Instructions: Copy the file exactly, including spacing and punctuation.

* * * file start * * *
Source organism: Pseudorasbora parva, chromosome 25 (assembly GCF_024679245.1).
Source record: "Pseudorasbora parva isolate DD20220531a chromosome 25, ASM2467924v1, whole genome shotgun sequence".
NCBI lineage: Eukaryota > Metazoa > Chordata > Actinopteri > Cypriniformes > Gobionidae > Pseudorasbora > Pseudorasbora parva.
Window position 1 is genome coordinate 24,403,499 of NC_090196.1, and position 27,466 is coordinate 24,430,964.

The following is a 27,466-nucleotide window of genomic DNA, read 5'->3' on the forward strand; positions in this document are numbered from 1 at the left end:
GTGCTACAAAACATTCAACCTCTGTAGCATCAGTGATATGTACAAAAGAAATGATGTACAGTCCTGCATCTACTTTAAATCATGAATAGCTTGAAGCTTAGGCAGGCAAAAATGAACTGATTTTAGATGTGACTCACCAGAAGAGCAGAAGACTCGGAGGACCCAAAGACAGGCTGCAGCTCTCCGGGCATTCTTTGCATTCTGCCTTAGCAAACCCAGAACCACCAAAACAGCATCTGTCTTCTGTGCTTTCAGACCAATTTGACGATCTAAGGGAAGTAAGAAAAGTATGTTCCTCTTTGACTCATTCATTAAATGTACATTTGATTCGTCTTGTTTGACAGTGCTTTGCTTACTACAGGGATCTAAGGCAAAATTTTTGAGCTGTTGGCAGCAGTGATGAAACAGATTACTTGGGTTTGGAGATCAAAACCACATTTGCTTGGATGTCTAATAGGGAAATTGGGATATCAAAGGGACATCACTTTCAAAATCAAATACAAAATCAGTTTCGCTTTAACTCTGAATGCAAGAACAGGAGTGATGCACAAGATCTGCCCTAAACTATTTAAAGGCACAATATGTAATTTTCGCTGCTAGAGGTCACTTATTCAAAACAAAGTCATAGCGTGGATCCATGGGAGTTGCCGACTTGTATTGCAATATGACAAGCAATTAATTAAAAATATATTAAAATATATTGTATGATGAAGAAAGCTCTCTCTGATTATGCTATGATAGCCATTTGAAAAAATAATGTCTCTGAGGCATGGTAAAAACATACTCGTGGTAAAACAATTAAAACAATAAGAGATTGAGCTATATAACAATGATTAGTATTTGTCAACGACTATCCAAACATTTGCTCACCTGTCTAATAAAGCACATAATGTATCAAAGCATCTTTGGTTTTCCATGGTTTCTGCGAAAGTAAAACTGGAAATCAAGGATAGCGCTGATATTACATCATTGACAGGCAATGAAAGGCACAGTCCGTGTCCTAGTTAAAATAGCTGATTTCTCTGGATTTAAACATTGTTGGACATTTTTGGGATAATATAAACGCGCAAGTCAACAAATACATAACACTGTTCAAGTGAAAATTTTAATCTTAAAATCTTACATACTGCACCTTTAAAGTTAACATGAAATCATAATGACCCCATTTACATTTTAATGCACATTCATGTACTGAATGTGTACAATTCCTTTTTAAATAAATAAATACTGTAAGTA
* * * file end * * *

Source organism: Pseudorasbora parva, chromosome 25 (assembly GCF_024679245.1).
Source record: "Pseudorasbora parva isolate DD20220531a chromosome 25, ASM2467924v1, whole genome shotgun sequence".
NCBI lineage: Eukaryota > Metazoa > Chordata > Actinopteri > Cypriniformes > Gobionidae > Pseudorasbora > Pseudorasbora parva.
Window position 1 is genome coordinate 24,403,499 of NC_090196.1, and position 27,466 is coordinate 24,430,964.

The following is a 27,466-nucleotide window of genomic DNA, read 5'->3' on the forward strand; positions in this document are numbered from 1 at the left end:
GTGCTACAAAACATTCAACCTCTGTAGCATCAGTGATATGTACAAAAGAAATGATGTACAGTCCTGCATCTACTTTAAATCATGAATAGCTTGAAGCTTAGGCAGGCAAAAATGAACTGATTTTAGATGTGACTCACCAGAAGAGCAGAAGACTCGGAGGACCCAAAGACAGGCTGCAGCTCTCCGGGCATTCTTTGCATTCTGCCTTAGCAAACCCAGAACCACCAAAACAGCATCTGTCTTCTGTGCTTTCAGACCAATTTGACGATCTAAGGGAAGTAAGAAAAGTATGTTCCTCTTTGACTCATTCATTAAATGTACATTTGATTCGTCTTGTTTGACAGTGCTTTGCTTACTACAGGGATCTAAGGCAAAATTTTTGAGCTGTTGGCAGCAGTGATGAAACAGATTACTTGGGTTTGGAGATCAAAACCACATTTGCTTGGATGTCTAATAGGGAAATTGGGATATCAAAGGGACATCACTTTCAAAATCAAATACAAAATCAGTTTCGCTTTAACTCTGAATGCAAGAACAGGAGTGATGCACAAGATCTGCCCTAAACTATTTAAAGGCACAATATGTAATTTTCGCTGCTAGAGGTCACTTATTCAAAACAAAGTCATAGCGTGGATCCATGGGAGTTGCCGACTTGTATTGCAATATGACAAGCAATTAATTAAAAATATATTAAAATATATTGTATGATGAAGAAAGCTCTCTCTGATTATGCTATGATAGCCATTTGAAAAAATAATGTCTCTGAGGCATGGTAAAAACATACTCGTGGTAAAACAATTAAAACAATAAGAGATTGAGCTATATAACAATGATTAGTATTTGTCAACGACTATCCAAACATTTGCTCACCTGTCTAATAAAGCACATAATGTATCAAAGCATCTTTGGTTTTCCATGGTTTCTGCGAAAGTAAAACTGGAAATCAAGGATAGCGCTGATATTACATCATTGACAGGCAATGAAAGGCACAGTCCGTGTCCTAGTTAAAATAGCTGATTTCTCTGGATTTAAACATTGTTGGACATTTTTGGGATAATATAAACGCGCAAGTCAACAAATACATAACACTGTTCAAGTGAAAATTTTAATCTTAAAATCTTACATACTGCACCTTTAAAGTTAACATGAAATCATAATGACCCCATTTACATTTTAATGCACATTCATGTACTGAATGTGTACAATTCCTTTTTAAATAAATAAATACTGTAAGTA